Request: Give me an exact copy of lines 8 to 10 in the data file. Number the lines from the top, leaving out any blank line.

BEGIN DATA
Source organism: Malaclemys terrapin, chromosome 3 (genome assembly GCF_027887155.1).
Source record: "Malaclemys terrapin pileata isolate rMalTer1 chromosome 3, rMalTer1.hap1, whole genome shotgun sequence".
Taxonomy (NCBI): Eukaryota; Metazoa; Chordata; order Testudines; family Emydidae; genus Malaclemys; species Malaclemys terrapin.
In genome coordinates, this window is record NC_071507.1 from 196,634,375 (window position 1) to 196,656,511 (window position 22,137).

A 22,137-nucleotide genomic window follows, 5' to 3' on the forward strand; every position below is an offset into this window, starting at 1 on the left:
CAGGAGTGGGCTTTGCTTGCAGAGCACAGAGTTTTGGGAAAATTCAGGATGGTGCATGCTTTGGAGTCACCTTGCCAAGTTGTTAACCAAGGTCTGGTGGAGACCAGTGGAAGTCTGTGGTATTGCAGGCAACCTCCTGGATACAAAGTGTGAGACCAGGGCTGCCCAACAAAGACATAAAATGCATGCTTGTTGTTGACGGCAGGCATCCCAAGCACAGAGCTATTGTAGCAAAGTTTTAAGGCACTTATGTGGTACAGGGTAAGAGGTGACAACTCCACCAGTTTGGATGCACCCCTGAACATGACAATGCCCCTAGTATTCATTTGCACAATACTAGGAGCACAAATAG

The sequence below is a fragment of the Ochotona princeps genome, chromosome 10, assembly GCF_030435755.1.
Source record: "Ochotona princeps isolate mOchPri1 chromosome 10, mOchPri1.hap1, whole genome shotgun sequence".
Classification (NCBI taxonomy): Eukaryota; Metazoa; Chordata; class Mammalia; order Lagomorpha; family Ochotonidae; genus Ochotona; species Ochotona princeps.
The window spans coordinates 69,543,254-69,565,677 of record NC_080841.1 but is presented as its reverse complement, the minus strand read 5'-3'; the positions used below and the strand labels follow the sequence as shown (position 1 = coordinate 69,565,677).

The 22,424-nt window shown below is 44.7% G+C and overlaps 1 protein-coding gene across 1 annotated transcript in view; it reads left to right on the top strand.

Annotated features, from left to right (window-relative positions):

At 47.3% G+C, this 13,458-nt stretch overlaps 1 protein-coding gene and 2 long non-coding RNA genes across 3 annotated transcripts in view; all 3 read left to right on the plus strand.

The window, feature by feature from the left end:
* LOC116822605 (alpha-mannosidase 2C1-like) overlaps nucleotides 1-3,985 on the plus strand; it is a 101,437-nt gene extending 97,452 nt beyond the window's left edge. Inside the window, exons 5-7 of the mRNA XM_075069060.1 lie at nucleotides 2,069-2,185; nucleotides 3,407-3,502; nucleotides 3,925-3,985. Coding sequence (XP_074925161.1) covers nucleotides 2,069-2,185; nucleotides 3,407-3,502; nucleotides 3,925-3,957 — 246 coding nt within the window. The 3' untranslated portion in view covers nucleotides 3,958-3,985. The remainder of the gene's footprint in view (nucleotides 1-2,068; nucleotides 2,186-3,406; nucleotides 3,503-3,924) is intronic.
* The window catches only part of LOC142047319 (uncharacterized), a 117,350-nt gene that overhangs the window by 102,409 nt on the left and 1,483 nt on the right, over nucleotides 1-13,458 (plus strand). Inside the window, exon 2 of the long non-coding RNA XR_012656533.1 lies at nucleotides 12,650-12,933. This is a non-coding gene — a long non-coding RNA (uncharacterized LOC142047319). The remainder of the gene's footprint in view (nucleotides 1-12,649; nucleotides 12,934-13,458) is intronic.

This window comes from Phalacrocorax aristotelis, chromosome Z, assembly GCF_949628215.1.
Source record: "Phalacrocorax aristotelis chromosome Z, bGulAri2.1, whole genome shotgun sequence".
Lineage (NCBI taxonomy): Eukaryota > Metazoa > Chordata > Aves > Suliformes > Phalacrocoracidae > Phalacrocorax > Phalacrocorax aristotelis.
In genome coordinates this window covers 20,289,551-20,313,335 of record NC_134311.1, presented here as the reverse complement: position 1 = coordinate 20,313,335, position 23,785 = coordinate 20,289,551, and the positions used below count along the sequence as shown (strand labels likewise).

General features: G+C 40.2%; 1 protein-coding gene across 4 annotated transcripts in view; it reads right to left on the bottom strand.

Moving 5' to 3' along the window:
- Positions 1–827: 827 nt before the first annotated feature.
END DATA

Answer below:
Source record: "Ochotona princeps isolate mOchPri1 chromosome 10, mOchPri1.hap1, whole genome shotgun sequence".
Classification (NCBI taxonomy): Eukaryota; Metazoa; Chordata; class Mammalia; order Lagomorpha; family Ochotonidae; genus Ochotona; species Ochotona princeps.
The window spans coordinates 69,543,254-69,565,677 of record NC_080841.1 but is presented as its reverse complement, the minus strand read 5'-3'; the positions used below and the strand labels follow the sequence as shown (position 1 = coordinate 69,565,677).